Update: A reader points out that the report on the political harassment of Kanya came just a couple of days after Shawn Crispin at Asia Times erroneously claimed: “Political scores are being aired and contested in the open, not through late-night police state knocks on the door…”. Like the reader, we are confused as to why a journalist would want to whitewash the current regime’s political repression.





Royal teflon

19 09 2019

The Chakkri dynasty’s tenth reign is currently the most obviously interventionist since 1932. This is not just seen in King Vajiralongkorn’s interventions on the constitution and election, but in the manner in which the military-backed, post-junta regime is, for the moment, being given a political polytetrafluoroethylene coat that is, in PPT’s view, unconstitutional.

One of the reasons that the regime is teflon coated is that the “independent agencies” have been anything but independent. Most egregiously, the Constitutional Court has made itself a power that ferociously defends the interests of the royalist ruling class. Remarkably, it now ignores the constitution when this suits those ruling interests. At least two recent decisions are sad examples of royal and royalist injustice that confounds law and constitution: the decision on Ubolratana’s foiled candidature in the March election and the recent decision to ignore the junta’s own constitutional requirements and effectively place the king above the constitution.

In the past couple of days there’s been more judicial decisions that undermine law and that raise the monarchy out of its constitutional status.

Buffalo manure

First, the Criminal Court ruled that the ultra-royalist prince Chulcherm Yugala, who declared the Future Forward Party dangerous republicans “seeking to overthrow the monarchy,” had not libeled that party.

In royalist Thailand, it now seems that royals can do and say anything they want. Remarkably, the Court ruled his outlandish fabrications were “positive criticism” and “intended to warn the plaintiff against royal defamation.” Buffalo manure, but that’s what the courts deal in.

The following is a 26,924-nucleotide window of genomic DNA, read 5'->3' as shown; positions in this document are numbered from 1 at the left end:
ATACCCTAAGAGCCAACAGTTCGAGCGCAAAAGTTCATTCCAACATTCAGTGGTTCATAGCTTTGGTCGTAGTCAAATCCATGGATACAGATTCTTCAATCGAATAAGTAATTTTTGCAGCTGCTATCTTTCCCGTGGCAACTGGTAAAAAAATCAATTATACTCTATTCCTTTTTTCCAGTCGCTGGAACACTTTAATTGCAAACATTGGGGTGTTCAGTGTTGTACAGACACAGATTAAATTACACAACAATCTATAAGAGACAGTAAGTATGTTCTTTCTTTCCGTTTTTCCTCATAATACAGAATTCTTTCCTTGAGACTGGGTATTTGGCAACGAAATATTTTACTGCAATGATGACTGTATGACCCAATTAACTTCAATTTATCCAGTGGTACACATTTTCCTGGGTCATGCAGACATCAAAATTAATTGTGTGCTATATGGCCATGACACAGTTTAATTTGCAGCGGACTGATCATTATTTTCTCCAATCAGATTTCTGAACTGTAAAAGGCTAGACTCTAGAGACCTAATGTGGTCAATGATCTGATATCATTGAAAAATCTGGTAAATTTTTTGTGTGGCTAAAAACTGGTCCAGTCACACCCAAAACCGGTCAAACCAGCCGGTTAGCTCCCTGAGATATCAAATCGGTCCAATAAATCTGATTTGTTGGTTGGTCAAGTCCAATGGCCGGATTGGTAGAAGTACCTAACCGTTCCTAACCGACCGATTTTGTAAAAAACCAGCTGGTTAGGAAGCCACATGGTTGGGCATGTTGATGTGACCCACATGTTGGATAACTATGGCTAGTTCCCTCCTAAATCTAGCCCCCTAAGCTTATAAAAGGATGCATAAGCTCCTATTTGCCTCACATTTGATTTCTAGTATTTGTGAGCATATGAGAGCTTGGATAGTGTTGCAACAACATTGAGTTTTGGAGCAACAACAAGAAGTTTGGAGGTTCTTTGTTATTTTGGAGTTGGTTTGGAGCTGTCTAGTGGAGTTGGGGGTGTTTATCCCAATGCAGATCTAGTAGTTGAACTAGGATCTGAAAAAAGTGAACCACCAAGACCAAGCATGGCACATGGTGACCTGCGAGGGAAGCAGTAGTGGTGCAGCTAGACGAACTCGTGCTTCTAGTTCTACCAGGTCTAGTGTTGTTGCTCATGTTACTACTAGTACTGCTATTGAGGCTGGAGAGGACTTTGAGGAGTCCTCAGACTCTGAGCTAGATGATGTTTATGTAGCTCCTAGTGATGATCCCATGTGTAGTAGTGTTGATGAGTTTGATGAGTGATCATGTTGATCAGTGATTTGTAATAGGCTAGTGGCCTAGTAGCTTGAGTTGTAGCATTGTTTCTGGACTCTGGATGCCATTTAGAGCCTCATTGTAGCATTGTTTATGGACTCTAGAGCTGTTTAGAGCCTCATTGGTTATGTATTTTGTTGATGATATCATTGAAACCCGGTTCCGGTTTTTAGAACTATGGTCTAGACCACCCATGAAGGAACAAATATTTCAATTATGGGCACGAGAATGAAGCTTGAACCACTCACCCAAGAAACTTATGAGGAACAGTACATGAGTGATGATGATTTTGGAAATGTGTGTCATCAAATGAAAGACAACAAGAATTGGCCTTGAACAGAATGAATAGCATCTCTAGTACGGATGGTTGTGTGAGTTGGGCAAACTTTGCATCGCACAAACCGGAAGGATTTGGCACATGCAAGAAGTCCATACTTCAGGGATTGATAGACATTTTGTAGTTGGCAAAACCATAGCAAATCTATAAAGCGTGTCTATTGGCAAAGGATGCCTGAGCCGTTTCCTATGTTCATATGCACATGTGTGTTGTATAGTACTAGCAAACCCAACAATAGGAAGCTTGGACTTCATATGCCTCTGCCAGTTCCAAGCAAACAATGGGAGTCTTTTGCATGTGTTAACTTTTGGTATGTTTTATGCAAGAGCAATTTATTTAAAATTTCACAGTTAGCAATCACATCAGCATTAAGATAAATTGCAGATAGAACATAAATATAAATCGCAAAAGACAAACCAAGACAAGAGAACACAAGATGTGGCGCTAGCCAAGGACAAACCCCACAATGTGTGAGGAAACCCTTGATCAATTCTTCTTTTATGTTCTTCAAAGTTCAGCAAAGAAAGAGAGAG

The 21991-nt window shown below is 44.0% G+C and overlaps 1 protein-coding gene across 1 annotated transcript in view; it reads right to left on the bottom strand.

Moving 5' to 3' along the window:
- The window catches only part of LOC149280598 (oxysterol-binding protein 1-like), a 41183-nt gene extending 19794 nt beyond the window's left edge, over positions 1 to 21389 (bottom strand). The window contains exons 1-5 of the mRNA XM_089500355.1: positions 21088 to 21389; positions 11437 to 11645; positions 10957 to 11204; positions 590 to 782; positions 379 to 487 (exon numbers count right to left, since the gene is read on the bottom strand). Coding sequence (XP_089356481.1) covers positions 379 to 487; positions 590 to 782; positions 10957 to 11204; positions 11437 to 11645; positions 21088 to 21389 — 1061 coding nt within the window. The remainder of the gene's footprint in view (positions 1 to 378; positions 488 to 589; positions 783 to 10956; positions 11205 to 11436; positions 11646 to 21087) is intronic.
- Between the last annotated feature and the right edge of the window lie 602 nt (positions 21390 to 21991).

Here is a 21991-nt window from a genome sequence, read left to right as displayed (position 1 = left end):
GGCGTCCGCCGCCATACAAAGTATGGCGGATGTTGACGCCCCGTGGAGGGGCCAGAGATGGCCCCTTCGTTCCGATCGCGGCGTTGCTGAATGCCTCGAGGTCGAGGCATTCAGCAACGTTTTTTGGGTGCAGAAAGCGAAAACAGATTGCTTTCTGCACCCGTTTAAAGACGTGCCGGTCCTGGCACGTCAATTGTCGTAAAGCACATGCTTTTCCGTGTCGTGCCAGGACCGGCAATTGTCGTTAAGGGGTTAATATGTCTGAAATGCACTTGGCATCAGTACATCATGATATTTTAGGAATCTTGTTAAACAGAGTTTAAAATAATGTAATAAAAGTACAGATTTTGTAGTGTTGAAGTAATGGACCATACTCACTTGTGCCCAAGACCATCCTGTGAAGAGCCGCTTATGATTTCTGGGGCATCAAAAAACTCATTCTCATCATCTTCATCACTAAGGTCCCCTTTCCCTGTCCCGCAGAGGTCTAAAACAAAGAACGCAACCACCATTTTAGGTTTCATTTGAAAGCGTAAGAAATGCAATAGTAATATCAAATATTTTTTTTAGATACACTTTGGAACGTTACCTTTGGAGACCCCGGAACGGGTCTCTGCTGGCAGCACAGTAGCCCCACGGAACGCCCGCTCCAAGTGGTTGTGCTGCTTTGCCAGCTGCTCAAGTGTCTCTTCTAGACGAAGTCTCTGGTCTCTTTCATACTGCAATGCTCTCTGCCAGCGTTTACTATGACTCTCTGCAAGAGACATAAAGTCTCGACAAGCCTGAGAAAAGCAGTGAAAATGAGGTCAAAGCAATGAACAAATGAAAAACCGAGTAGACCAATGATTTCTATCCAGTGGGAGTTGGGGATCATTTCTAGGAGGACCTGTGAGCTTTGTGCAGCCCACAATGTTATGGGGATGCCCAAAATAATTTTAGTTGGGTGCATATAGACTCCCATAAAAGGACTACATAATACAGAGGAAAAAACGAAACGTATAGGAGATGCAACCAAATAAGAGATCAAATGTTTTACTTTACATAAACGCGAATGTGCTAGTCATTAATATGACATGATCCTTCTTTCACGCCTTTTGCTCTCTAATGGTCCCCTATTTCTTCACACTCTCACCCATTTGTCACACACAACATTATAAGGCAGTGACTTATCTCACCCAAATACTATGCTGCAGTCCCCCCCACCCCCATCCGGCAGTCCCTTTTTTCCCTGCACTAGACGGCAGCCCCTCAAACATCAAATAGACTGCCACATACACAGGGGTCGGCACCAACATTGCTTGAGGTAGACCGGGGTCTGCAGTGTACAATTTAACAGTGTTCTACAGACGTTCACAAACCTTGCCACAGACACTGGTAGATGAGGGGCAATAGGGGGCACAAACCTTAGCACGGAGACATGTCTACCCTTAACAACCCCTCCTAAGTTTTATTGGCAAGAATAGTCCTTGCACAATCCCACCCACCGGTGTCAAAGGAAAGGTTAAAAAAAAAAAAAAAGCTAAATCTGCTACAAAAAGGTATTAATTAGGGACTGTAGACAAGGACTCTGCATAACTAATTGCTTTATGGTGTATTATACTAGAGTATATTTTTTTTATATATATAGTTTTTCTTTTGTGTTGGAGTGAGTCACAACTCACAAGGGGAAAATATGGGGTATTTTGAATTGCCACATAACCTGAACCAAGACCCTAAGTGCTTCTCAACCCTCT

Second, the Constitutional Court has ruled that Gen Prayuth Chan-ocha, a serving general when he led the 2014 coup, then self-appointed prime minister for more than 5 years, “was not a state official when he ruled as head of the junta…”.

How did the Constitutional Court conjure this stunning piece of nonsensical “logic”? It made up a story that “Gen Prayut was not a state official when he was the National Council of Peace and Order chairman as it was an interim position which was not under any state agencies.” Continuing a long “tradition” of upholding the “legality” of the military coup, it ruled that the “NCPO chairman was a product of the administrative power seizure…”.

Third, it seems the king helped out with the incomplete and unconstitutional oath debate in parliament by yesterday. After all of the scheduling and disputes about the debate, suddenly it was announced that the “debate” had to finish several hours earlier to let every single minister in the country could “attend a ceremony for the late King at Dusit Palace.”

Yet this royal sleight of political hand was little more than just another anointing of the regime by the king as Gen Prayuth refused to say much at all about the unconstitutional oath. For The Dictator, parliament is now little more than an annoying itch to be scratch every now and again.

Thailand now has a political system where the king gets anything he wants and is above the constitution, where the law is a mish-mash of double standards the support the royalist ruling class, parliament is an annoyance and where the constitution is ignored. Nothing will stick for the royalist ruling class.

Of course, if one is on the wrong side of the regime, the law, constitution and courts are used to repress.





Updated: No crying for the northeast

17 09 2019

The huge floods in the provinces “began last month, [with] 32 provinces — mostly in the North and Northeast — hav[ing] been hit by the flooding, affecting more than 418,000 families and killing 32 people. The impact in the northeast has been devastating. Khon Kaen was heavily flooded and Ubol looks like a lake. Some people have had to scramble onto their house roofs to avoid the surging waters.

Ubol. From the Straits Times

Gen Prawit Wongsuwan visited Khon Kaen on other business on 3 September and “inspect[ed] the flood situation…”.

Gen Prayuth has preferred cooking and visiting with political allies like Suthep Thaugsuban in the south. While he made a very brief visit to Ubol, he has seemed largely unconcerned. Back when he could make political capital from floods in 2011, he did so enthusiastically. Not now.

Almost a week ago, Ubol was under water, with Khaosod reporting that “[n]etizens are pouring their support to a northeastern province, more than half of whose area is under floodwaters.” It reports discontent:

“The flood is affecting us badly, but why the doesn’t the government help? Many houses are now submerged and Warin [Chamrap] District has been cut off from the city,” @kpkimmm tweeted on Thursday. “They sent everything they had to rescue the 13 Wild Boar, but no one cares about the whole of Ubon being immersed in water.”

Ubol governor Sarit Withoon “declared 17 districts as disaster zones and allocated 200,000 baht to each district for immediate disaster recovery operations…”. Seriously? 200,00 per district! Really?

The Bangkok Post reports that Gen Prayuth is “[s]tung by heavy criticism of its slow response to severe flooding in Ubon Ratchathani and other Northeast provinces…”. The response? The “government is stepping up efforts to help several thousand victims with a televised charity programme.”